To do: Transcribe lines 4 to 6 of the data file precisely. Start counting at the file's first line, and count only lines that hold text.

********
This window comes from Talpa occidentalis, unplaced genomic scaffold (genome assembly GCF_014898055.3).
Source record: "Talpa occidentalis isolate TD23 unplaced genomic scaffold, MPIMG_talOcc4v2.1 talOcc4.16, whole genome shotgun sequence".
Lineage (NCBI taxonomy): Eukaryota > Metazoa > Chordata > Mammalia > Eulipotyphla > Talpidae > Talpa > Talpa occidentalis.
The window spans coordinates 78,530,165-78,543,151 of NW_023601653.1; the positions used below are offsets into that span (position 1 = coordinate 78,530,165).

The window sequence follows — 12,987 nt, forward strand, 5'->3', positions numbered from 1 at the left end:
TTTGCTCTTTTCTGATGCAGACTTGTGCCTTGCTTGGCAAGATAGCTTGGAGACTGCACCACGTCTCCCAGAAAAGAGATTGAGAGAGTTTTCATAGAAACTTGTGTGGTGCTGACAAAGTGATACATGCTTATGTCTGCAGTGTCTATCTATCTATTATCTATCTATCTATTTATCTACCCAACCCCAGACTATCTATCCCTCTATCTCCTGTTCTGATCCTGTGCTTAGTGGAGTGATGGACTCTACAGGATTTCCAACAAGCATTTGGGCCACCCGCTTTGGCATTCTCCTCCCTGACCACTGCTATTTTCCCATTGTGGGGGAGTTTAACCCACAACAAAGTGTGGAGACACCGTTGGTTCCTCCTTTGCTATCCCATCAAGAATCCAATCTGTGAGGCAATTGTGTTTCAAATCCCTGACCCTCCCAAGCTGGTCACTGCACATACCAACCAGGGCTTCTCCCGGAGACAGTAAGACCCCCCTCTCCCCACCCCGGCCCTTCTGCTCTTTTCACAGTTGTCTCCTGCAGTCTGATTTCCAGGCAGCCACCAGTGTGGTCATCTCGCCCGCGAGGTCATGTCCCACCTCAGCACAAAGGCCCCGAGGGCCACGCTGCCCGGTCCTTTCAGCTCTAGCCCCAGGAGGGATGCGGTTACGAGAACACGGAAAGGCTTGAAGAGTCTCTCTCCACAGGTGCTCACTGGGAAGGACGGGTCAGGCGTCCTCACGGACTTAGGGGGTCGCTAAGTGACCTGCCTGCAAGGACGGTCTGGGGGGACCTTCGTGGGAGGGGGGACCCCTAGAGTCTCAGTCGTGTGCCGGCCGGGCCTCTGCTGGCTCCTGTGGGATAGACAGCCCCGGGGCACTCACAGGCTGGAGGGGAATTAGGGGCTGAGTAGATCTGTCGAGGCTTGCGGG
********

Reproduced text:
The window spans coordinates 78,530,165-78,543,151 of NW_023601653.1; the positions used below are offsets into that span (position 1 = coordinate 78,530,165).

The window sequence follows — 12,987 nt, forward strand, 5'->3', positions numbered from 1 at the left end:
TTTGCTCTTTTCTGATGCAGACTTGTGCCTTGCTTGGCAAGATAGCTTGGAGACTGCACCACGTCTCCCAGAAAAGAGATTGAGAGAGTTTTCATAGAAACTTGTGTGGTGCTGACAAAGTGATACATGCTTATGTCTGCAGTGTCTATCTATCTATTATCTATCTATCTATTTATCTACCCAACCCCAGACTATCTATCCCTCTATCTCCTGTTCTGATCCTGTGCTTAGTGGAGTGATGGACTCTACAGGATTTCCAACAAGCATTTGGGCCACCCGCTTTGGCATTCTCCTCCCTGACCACTGCTATTTTCCCATTGTGGGGGAGTTTAACCCACAACAAAGTGTGGAGACACCGTTGGTTCCTCCTTTGCTATCCCATCAAGAATCCAATCTGTGAGGCAATTGTGTTTCAAATCCCTGACCCTCCCAAGCTGGTCACTGCACATACCAACCAGGGCTTCTCCCGGAGACAGTAAGACCCCCCTCTCCCCACCCCGGCCCTTCTGCTCTTTTCACAGTTGTCTCCTGCAGTCTGATTTCCAGGCAGCCACCAGTGTGGTCATCTCGCCCGCGAGGTCATGTCCCACCTCAGCACAAAGGCCCCGAGGGCCACGCTGCCCGGTCCTTTCAGCTCTAGCCCCAGGAGGGATGCGGTTACGAGAACACGGAAAGGCTTGAAGAGTCTCTCTCCACAGGTGCTCACTGGGAAGGACGGGTCAGGCGTCCTCACGGACTTAGGGGGTCGCTAAGTGACCTGCCTGCAAGGACGGTCTGGGGGGACCTTCGTGGGAGGGGGGACCCCTAGAGTCTCAGTCGTGTGCCGGCCGGGCCTCTGCTGGCTCCTGTGGGATAGACAGCCCCGGGGCACTCACAGGCTGGAGGGGAATTAGGGGCTGAGTAGATCTGTCGAGGCTTGCGGG